Originally created 11/18/96

South Carolina nurses using hand-held computers to track patients



SPARTANBURG, S.C. (AP) - Instead of paper charts on clipboards, nurses at Spartanburg Regional Medical Center are starting to carry notebook-sized computers to track patients' records.

The change to computers, expected to free time for more patient care and make information more easily accessible, is believed to be the first in South Carolina, said Sherry Tenkotte, a clinical information analyst who helped design the new system.

"We've got to give the nurses as much help as we can in getting their jobs done," she said. "You cannot imagine the amount of paperwork involved in caring for one patient."

Tenkotte had to look to Oregon, Washington state and New Hampshire to find similar systems in use. Another is in North Carolina, she said.

Paper charts are still being used at the Medical University of South Carolina in Charleston and at Columbia's Richland Memorial Hospital, supervisors there said Saturday.

Nurses began using the minicomputers in Spartanburg's oncology and hospice units on Nov. 15. Plans are to add them to more departments each month until the entire hospital is online.

The idea is to cut down on paperwork that can swamp a nurse before he or she ever gets to a patient's bedside.

For each patient, a nurse must fill out a health assessment, write a nursing care plan and goals for the patient, transcribe doctor's orders, keep a 24-hour flow sheet, track medicine administration and more.

The computer speeds the process by eliminating much of the writing. Nurses tap their choices on a screen, rather than the keyboard, for faster use.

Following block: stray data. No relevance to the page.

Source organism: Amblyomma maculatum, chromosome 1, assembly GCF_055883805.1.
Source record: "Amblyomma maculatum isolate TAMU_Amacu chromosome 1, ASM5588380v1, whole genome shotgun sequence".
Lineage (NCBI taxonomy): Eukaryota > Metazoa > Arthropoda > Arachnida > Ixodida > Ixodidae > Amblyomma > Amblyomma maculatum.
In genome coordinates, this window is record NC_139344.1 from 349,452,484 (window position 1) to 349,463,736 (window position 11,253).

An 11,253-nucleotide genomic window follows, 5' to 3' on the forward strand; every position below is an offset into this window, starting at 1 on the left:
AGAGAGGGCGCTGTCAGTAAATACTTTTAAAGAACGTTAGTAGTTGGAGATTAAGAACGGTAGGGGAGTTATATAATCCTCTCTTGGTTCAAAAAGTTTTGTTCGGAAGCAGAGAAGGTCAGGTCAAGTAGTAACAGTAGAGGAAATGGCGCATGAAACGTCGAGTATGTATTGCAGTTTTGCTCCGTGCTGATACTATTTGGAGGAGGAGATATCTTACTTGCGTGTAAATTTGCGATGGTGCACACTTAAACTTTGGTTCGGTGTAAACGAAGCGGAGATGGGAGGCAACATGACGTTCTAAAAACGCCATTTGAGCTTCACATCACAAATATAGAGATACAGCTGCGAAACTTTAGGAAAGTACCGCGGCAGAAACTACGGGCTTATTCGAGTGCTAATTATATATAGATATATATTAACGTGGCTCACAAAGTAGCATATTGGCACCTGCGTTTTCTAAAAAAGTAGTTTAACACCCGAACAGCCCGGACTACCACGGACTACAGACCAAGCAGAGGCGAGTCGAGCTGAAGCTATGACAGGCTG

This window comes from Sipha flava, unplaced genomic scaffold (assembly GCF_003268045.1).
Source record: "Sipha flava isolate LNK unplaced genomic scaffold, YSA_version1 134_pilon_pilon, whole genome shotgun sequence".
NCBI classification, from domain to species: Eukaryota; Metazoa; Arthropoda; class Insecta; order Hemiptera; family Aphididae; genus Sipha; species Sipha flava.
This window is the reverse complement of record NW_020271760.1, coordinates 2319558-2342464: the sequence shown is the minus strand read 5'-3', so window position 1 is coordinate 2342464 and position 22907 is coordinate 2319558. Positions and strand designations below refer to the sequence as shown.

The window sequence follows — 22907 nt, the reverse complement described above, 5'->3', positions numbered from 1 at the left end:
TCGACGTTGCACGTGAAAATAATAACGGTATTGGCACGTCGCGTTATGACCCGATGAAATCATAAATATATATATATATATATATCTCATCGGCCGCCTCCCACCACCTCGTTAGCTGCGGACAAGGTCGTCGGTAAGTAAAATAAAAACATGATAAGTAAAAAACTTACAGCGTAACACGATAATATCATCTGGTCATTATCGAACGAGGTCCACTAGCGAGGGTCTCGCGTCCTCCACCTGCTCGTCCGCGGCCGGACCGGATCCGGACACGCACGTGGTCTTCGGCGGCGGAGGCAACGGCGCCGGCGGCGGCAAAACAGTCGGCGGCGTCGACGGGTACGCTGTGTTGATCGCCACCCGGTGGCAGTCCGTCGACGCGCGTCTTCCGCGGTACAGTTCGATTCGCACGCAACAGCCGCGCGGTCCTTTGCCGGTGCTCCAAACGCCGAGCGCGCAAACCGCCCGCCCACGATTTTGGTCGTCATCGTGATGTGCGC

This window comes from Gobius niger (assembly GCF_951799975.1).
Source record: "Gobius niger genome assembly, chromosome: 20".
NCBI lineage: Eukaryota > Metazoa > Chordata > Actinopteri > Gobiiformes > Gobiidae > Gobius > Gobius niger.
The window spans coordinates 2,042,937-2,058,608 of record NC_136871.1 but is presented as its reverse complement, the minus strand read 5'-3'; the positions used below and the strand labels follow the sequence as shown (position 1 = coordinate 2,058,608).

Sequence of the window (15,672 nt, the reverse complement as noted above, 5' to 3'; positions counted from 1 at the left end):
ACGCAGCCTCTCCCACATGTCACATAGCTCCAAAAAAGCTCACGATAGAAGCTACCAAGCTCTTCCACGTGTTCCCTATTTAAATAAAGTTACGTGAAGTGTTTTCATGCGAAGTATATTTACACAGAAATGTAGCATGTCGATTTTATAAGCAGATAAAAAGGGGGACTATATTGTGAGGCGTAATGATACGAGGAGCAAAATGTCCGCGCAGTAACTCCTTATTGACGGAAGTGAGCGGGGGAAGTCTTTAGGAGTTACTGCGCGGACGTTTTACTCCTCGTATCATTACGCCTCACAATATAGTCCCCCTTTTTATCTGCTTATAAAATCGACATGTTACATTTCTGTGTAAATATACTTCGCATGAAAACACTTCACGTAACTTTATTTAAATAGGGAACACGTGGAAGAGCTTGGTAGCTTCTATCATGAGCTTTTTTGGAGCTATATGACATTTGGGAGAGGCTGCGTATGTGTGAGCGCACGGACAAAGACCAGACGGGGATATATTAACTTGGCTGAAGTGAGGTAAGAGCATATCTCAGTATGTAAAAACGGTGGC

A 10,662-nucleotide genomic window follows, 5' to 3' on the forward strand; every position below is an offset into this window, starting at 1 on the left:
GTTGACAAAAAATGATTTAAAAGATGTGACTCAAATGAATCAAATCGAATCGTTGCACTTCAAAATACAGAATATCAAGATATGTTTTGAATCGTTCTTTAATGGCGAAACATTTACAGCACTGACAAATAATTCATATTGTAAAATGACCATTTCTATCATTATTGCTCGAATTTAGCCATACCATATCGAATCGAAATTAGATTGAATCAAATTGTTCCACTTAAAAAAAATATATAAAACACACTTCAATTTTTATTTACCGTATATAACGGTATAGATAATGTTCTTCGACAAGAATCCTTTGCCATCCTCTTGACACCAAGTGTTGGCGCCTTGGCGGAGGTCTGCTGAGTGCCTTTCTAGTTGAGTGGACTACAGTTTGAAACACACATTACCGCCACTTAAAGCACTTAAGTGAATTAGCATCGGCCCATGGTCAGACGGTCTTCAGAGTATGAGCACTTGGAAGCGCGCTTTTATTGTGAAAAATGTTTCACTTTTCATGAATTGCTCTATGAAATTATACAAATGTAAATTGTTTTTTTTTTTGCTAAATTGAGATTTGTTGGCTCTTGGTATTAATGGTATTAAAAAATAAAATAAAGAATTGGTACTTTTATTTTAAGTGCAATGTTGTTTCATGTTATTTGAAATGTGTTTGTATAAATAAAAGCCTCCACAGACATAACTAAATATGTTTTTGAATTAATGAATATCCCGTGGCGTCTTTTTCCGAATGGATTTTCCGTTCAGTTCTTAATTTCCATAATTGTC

"It was just astronomical paperwork before," said Sharon Mayse, a nurse manager in oncology. "Now you don't have to write everything out. You just tap, tap, tap, and it prints it out in this beautiful form for you."

Tenkotte said that since few workers are familiar with the touch-screen technology, the computers will be switched to laptops with keyboards that will roll on carts.

The tracking system is expected to cost about $1 million and is part of a larger systems upgrade that will cost about $20 million, Tenkotte said.

The computer has several advantages over paper records, said nurse Michael Cogdell, who helped train other nurses on the system. Information is stored automatically on a network where other authorized nurses, technicians and doctors can retrieve it instantly.

Computers, unlike paper records, can be pulled up by a doctor with access to a computer in his office or at his home.

The computer can tell a doctor or nurse about previous visits by the patient and can create graphics using stored data.

Hospital officials say they plan to continue to add features to further reduce paperwork, such as allowing nurses to use a bar code scanner on each medicine bottle or vial and the patient's wristband to record all medication doses.